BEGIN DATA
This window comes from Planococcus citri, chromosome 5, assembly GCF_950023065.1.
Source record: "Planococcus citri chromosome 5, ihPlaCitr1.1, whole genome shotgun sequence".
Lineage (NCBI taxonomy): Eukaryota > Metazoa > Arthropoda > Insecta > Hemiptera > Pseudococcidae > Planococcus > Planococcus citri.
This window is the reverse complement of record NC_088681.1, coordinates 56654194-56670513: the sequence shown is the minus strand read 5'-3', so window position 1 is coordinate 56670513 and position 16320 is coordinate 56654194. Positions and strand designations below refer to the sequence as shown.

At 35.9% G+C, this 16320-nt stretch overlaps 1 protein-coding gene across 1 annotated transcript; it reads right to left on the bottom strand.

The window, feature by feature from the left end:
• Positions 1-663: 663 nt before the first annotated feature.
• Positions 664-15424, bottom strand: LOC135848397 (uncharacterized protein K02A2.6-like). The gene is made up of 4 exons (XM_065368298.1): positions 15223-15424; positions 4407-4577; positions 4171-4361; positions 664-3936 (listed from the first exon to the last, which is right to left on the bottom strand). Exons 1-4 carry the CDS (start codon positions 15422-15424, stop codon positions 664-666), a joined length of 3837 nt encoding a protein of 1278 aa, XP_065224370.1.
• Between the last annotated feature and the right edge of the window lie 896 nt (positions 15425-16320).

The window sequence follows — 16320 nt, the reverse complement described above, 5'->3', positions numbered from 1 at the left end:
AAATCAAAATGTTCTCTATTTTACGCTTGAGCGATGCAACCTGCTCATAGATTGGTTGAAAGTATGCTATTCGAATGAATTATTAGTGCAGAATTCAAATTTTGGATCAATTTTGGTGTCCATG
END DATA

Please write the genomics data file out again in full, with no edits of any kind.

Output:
This window comes from Planococcus citri, chromosome 5, assembly GCF_950023065.1.
Source record: "Planococcus citri chromosome 5, ihPlaCitr1.1, whole genome shotgun sequence".
Lineage (NCBI taxonomy): Eukaryota > Metazoa > Arthropoda > Insecta > Hemiptera > Pseudococcidae > Planococcus > Planococcus citri.
This window is the reverse complement of record NC_088681.1, coordinates 56654194-56670513: the sequence shown is the minus strand read 5'-3', so window position 1 is coordinate 56670513 and position 16320 is coordinate 56654194. Positions and strand designations below refer to the sequence as shown.

At 35.9% G+C, this 16320-nt stretch overlaps 1 protein-coding gene across 1 annotated transcript; it reads right to left on the bottom strand.

The window, feature by feature from the left end:
• Positions 1-663: 663 nt before the first annotated feature.
• Positions 664-15424, bottom strand: LOC135848397 (uncharacterized protein K02A2.6-like). The gene is made up of 4 exons (XM_065368298.1): positions 15223-15424; positions 4407-4577; positions 4171-4361; positions 664-3936 (listed from the first exon to the last, which is right to left on the bottom strand). Exons 1-4 carry the CDS (start codon positions 15422-15424, stop codon positions 664-666), a joined length of 3837 nt encoding a protein of 1278 aa, XP_065224370.1.
• Between the last annotated feature and the right edge of the window lie 896 nt (positions 15425-16320).

The window sequence follows — 16320 nt, the reverse complement described above, 5'->3', positions numbered from 1 at the left end:
AAATCAAAATGTTCTCTATTTTACGCTTGAGCGATGCAACCTGCTCATAGATTGGTTGAAAGTATGCTATTCGAATGAATTATTAGTGCAGAATTCAAATTTTGGATCAATTTTGGTGTCCATG